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Operation ‘X’: Law Or No Law360°ANALYSIS

Why the Indian government did have the right to hang terrorist Mohammad Ajmal Amir Kasab.

The hanging of Mohammad Ajmal Amir Kasab brought to closure a violent chapter of the terrorist attack which shocked Mumbai, the commercial capital of India, on 26 November, 2008. 26/11 became India’s equivalent to 9/11, as ten Pakistani terrorists wrecked havoc in the city after traversing the 506 nautical miles distance between Karachi in Pakistan to Mumbai, undetected. 166 innocents including U.S and Israeli citizens lost their lives in the ensuing carnage. The intensity of the attack can only be judged by the fact that the security forces required 60 hours to eliminate nine terrorists. The exemplary individual bravery of a police constable which resulted in the capture of Kasab ensured that the Pakistani security establishment’s complicity in the conspiracy was exposed before the world.
The Indian government displayed remarkable maturity in eschewing the public clamour for instant justice for Kasab and in opting to pursue the established legal procedures. The Supreme Court of India upheld the death sentence awarded to Kasab. He was hanged after the President of India rejected his petition for pardon under Article 72 of the Constitution of the country.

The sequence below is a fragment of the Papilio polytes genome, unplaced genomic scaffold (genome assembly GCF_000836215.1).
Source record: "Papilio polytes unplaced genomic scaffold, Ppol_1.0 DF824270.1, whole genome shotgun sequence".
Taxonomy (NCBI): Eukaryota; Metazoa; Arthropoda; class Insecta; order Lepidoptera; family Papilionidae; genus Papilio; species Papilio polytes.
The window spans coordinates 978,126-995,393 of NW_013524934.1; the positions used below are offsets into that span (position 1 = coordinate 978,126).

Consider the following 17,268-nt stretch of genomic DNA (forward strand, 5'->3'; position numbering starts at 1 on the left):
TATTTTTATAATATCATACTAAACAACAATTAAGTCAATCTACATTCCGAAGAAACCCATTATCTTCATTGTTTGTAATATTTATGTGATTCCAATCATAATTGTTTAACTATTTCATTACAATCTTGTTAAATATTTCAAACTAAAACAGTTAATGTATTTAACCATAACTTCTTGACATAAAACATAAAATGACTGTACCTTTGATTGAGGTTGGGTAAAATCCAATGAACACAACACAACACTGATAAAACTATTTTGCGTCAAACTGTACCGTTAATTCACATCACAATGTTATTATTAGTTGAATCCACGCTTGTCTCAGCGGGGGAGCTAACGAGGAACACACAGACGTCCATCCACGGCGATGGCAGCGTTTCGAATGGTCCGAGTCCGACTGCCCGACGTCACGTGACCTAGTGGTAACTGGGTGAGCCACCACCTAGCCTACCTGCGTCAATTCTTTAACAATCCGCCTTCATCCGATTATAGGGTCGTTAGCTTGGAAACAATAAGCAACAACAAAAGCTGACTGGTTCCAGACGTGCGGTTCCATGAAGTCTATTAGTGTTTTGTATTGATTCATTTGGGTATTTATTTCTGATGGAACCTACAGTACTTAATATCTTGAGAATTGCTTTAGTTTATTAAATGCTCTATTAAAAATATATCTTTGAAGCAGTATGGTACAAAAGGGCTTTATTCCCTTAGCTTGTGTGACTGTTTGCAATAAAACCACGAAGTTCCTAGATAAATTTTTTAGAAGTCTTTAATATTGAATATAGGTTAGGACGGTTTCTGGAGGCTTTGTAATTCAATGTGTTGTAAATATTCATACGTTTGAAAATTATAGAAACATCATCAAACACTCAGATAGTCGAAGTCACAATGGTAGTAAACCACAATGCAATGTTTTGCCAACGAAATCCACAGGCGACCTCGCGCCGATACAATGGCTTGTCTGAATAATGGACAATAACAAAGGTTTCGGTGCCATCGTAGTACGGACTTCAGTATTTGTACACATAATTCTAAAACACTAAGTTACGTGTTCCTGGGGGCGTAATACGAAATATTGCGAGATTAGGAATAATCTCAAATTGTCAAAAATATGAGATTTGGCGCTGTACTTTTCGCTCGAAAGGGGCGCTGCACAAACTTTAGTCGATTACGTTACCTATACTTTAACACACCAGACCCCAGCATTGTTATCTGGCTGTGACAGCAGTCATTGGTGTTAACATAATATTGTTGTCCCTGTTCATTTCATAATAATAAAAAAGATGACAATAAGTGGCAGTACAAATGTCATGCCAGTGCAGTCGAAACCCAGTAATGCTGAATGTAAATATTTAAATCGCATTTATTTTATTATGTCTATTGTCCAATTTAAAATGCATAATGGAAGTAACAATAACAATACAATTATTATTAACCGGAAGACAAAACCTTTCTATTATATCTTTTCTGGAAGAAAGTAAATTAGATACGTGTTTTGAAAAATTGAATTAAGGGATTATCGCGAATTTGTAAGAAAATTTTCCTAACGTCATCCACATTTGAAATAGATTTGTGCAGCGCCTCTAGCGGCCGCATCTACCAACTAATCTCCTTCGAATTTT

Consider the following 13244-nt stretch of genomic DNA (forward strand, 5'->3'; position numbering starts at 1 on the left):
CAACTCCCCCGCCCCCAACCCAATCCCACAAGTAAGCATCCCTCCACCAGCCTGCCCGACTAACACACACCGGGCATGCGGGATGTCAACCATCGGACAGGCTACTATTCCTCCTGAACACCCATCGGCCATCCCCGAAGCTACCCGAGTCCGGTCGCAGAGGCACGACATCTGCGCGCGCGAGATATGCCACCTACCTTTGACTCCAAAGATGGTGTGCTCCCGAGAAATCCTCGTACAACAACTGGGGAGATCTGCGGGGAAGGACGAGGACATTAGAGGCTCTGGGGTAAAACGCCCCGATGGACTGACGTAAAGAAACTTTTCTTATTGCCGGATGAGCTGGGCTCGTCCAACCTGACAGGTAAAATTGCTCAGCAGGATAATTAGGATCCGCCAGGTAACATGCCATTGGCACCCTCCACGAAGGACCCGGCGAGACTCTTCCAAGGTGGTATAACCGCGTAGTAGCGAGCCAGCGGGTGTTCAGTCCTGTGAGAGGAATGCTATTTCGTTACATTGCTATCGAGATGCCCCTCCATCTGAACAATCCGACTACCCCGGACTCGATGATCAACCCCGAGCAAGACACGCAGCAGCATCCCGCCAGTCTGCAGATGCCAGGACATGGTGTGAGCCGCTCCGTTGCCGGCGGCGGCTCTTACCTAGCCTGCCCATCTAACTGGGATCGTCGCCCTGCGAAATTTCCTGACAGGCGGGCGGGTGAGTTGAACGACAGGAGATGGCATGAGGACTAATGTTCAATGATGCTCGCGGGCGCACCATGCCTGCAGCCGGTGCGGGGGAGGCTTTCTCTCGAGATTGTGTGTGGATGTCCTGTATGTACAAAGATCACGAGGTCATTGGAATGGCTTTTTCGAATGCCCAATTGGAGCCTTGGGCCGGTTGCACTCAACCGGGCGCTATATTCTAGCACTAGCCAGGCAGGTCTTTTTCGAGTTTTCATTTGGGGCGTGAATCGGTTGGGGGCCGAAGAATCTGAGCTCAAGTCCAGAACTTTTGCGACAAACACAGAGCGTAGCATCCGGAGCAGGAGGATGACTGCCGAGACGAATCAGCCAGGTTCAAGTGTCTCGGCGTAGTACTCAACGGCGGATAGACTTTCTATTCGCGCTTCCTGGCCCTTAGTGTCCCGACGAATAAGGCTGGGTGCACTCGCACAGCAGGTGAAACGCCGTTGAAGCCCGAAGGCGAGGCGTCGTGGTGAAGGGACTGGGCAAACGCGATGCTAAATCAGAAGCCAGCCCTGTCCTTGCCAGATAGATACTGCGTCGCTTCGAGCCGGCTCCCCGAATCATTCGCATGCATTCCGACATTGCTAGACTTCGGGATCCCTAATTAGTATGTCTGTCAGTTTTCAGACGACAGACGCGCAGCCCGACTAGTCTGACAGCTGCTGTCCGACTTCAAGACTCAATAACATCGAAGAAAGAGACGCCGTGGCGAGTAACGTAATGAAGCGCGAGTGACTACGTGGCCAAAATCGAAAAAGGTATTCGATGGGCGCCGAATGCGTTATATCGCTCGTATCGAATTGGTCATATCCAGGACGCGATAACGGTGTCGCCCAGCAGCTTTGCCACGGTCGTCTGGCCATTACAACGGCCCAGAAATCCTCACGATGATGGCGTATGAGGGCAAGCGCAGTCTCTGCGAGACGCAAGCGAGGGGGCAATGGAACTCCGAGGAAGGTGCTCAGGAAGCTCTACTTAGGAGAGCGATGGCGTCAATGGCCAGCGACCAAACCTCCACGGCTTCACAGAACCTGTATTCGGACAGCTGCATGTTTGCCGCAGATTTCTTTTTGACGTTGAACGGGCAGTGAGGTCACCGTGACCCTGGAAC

The hanging which brought a sigh of relief in the country has met with howls of protest from human rights bodies and some legal experts. Organizations like the Amnesty International oppose capital punishment as a matter of policy and therefore their perfunctory protests would have been accounted for by the government while proceeding for the hanging. 
However the accusations of ‘deception’ and ‘constitutional impropriety’ emanating from some legal experts have caught the government off guard. The hanging and burial of Kasab which was carried out in absolute secrecy had indeed come as a surprise to the common Indian more attuned to the prevarications of the government while confronting terrorism.  
The legal experts have argued against the hanging of Kasab because of non compliance of the doctrine of judicial supremacy over executive decisions. The Supreme Court of India has made judicial review a part of the basic structure doctrine which cannot be amended by the legislature.